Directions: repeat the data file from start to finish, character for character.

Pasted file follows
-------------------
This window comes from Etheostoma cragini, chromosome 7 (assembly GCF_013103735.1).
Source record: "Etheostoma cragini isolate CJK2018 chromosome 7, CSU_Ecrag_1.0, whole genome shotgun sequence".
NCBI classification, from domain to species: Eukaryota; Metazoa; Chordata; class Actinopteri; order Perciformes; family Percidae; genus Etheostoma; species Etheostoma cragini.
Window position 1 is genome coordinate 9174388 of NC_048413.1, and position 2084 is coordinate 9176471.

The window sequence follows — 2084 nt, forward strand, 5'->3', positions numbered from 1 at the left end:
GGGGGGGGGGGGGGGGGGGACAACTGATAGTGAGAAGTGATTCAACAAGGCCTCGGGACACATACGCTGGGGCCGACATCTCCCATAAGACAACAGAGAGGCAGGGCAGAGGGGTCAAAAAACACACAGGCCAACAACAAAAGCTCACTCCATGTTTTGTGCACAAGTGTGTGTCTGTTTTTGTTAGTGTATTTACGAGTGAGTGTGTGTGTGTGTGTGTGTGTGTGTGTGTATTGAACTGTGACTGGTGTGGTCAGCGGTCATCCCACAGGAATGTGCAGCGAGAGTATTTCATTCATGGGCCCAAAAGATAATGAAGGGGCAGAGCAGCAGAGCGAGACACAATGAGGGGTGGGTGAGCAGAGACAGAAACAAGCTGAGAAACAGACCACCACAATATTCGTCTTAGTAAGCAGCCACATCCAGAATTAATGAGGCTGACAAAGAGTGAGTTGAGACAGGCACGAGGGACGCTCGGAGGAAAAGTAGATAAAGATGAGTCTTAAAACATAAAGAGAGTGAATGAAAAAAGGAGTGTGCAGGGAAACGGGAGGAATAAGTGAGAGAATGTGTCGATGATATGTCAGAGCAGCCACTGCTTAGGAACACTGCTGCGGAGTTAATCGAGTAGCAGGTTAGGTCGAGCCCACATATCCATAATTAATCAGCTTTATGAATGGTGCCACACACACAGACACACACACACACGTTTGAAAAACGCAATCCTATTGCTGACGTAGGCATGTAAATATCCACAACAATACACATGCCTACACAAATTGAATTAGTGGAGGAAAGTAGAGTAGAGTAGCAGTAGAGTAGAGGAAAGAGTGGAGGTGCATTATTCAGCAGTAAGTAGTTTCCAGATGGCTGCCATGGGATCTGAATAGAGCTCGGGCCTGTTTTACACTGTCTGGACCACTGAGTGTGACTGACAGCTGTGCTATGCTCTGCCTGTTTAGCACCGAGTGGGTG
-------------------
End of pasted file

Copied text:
This window comes from Etheostoma cragini, chromosome 7 (assembly GCF_013103735.1).
Source record: "Etheostoma cragini isolate CJK2018 chromosome 7, CSU_Ecrag_1.0, whole genome shotgun sequence".
NCBI classification, from domain to species: Eukaryota; Metazoa; Chordata; class Actinopteri; order Perciformes; family Percidae; genus Etheostoma; species Etheostoma cragini.
Window position 1 is genome coordinate 9174388 of NC_048413.1, and position 2084 is coordinate 9176471.

The window sequence follows — 2084 nt, forward strand, 5'->3', positions numbered from 1 at the left end:
GGGGGGGGGGGGGGGGGGGACAACTGATAGTGAGAAGTGATTCAACAAGGCCTCGGGACACATACGCTGGGGCCGACATCTCCCATAAGACAACAGAGAGGCAGGGCAGAGGGGTCAAAAAACACACAGGCCAACAACAAAAGCTCACTCCATGTTTTGTGCACAAGTGTGTGTCTGTTTTTGTTAGTGTATTTACGAGTGAGTGTGTGTGTGTGTGTGTGTGTGTGTGTGTATTGAACTGTGACTGGTGTGGTCAGCGGTCATCCCACAGGAATGTGCAGCGAGAGTATTTCATTCATGGGCCCAAAAGATAATGAAGGGGCAGAGCAGCAGAGCGAGACACAATGAGGGGTGGGTGAGCAGAGACAGAAACAAGCTGAGAAACAGACCACCACAATATTCGTCTTAGTAAGCAGCCACATCCAGAATTAATGAGGCTGACAAAGAGTGAGTTGAGACAGGCACGAGGGACGCTCGGAGGAAAAGTAGATAAAGATGAGTCTTAAAACATAAAGAGAGTGAATGAAAAAAGGAGTGTGCAGGGAAACGGGAGGAATAAGTGAGAGAATGTGTCGATGATATGTCAGAGCAGCCACTGCTTAGGAACACTGCTGCGGAGTTAATCGAGTAGCAGGTTAGGTCGAGCCCACATATCCATAATTAATCAGCTTTATGAATGGTGCCACACACACAGACACACACACACACGTTTGAAAAACGCAATCCTATTGCTGACGTAGGCATGTAAATATCCACAACAATACACATGCCTACACAAATTGAATTAGTGGAGGAAAGTAGAGTAGAGTAGCAGTAGAGTAGAGGAAAGAGTGGAGGTGCATTATTCAGCAGTAAGTAGTTTCCAGATGGCTGCCATGGGATCTGAATAGAGCTCGGGCCTGTTTTACACTGTCTGGACCACTGAGTGTGACTGACAGCTGTGCTATGCTCTGCCTGTTTAGCACCGAGTGGGTG